Art As American as Baseball and Jazz

With a style rooted in the African American aesthetic, Rick Holton's work evokes the elegance and nostalgia of days gone by. Using
a wide artistic palate for expression and tools which include pencil, pen and ink, watercolors and oils, Holton's widely acclaimed sepia toned Good Ol' Days series has
been compared to the works of
Norman Rockwell.

A licensed Major League Baseball artist, Holton's portraits of baseball greats Kenny Lofton and Sandy Alomar bring full circle this series which pays homage to many Negro League Baseball stars.

A proud U.S. Marine, Vietnam veteran and self-taught artist, Holton's work often mirrors his acute recognition of some of the nation's pressing social concerns. In 1998 Holton was commissioned by the Public Education Network to create the poster centerpiece for their conference entitled "Breaking the Cycle of Poverty".

Holton's latest series, Centennial Celebration, began in 1999 with a biographical treatment of jazz artists. The series debuted with a piece commissioned by the Smithsonian Institution's America's Jazz Heritage program in celebration of Edward Kennedy "Duke" Ellington's 100th birthday. Through the Smithsonian's distance learning celebration, Holton's biographical depiction of the Duke was seen by over 1.2M teachers and students worldwide.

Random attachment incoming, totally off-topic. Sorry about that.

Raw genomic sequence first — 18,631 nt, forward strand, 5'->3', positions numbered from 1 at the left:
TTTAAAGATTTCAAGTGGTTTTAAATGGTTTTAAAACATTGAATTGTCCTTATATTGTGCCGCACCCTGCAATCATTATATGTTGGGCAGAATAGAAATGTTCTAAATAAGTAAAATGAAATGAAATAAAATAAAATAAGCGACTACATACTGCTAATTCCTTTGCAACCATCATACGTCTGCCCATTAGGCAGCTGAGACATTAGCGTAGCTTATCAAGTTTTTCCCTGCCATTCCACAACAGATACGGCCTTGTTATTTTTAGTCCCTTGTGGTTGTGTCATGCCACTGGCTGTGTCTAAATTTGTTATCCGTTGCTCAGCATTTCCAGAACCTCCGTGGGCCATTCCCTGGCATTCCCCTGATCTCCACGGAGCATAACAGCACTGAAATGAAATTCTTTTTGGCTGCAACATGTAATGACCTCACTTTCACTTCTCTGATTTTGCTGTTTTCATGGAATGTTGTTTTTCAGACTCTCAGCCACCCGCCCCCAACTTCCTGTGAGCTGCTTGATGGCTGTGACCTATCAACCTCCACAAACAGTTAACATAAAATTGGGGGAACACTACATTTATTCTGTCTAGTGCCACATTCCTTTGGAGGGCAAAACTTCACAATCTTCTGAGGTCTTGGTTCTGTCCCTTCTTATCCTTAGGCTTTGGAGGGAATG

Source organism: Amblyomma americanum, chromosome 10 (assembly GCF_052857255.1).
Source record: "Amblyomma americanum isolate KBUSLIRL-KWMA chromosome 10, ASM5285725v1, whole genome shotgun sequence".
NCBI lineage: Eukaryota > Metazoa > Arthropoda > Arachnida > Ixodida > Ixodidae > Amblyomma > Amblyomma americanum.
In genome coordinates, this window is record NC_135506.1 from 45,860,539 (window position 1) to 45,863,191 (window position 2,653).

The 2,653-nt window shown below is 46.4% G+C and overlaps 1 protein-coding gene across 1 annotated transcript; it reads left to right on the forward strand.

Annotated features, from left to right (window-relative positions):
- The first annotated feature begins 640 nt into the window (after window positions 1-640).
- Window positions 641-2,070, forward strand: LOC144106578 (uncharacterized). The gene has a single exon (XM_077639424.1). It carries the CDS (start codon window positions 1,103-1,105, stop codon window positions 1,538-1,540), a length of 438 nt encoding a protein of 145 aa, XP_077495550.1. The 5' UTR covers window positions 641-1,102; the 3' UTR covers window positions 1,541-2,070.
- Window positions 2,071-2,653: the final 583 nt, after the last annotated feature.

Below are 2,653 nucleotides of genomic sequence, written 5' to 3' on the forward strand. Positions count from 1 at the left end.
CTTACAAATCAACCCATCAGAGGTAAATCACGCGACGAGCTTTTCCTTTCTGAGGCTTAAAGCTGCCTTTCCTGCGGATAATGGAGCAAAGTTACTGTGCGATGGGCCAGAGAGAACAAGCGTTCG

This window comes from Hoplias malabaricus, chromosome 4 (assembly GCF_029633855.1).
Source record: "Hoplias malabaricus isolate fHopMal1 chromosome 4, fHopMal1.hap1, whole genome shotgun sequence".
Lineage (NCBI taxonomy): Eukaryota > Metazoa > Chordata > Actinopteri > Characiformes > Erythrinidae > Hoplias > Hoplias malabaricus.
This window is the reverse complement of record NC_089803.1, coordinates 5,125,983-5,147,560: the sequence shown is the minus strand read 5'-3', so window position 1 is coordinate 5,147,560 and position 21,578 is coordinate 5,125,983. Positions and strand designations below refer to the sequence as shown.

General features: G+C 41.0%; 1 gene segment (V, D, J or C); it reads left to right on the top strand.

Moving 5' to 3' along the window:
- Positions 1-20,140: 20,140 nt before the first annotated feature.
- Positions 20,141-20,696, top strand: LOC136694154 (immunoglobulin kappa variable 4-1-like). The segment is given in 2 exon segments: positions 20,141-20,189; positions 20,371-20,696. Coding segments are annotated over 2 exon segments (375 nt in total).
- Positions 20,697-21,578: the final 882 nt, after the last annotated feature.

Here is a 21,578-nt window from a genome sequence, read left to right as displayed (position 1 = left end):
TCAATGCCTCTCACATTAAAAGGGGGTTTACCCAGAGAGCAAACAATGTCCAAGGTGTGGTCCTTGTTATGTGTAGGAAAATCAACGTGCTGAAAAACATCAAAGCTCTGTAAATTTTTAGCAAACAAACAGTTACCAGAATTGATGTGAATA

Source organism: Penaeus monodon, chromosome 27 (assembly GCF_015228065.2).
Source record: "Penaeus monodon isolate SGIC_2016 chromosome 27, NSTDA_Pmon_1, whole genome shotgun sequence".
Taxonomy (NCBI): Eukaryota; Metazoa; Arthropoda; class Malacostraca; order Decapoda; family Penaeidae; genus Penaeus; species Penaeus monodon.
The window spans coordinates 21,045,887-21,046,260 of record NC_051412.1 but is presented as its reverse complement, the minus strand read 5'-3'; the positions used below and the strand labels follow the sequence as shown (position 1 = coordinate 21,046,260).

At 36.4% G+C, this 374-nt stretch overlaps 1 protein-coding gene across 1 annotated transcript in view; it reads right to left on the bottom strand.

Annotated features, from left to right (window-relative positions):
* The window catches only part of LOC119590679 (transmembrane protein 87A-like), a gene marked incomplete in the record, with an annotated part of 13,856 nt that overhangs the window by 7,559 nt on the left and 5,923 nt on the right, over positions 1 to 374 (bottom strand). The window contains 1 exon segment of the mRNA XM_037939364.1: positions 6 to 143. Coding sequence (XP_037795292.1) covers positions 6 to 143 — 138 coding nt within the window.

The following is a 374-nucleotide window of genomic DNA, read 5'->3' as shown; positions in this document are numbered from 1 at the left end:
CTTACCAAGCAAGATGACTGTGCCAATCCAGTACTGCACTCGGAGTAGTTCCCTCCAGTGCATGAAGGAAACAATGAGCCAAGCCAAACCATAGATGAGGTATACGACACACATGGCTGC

An avid jazz enthusiast, Holton's portfolio reflects his deep commitment to using his art to reflect the broadest possible spectrum of life in America. Holton's many talents include book illustrations, posters and portraiture and signage art. Holton is a native of Cleveland, Ohio where he currently resides.

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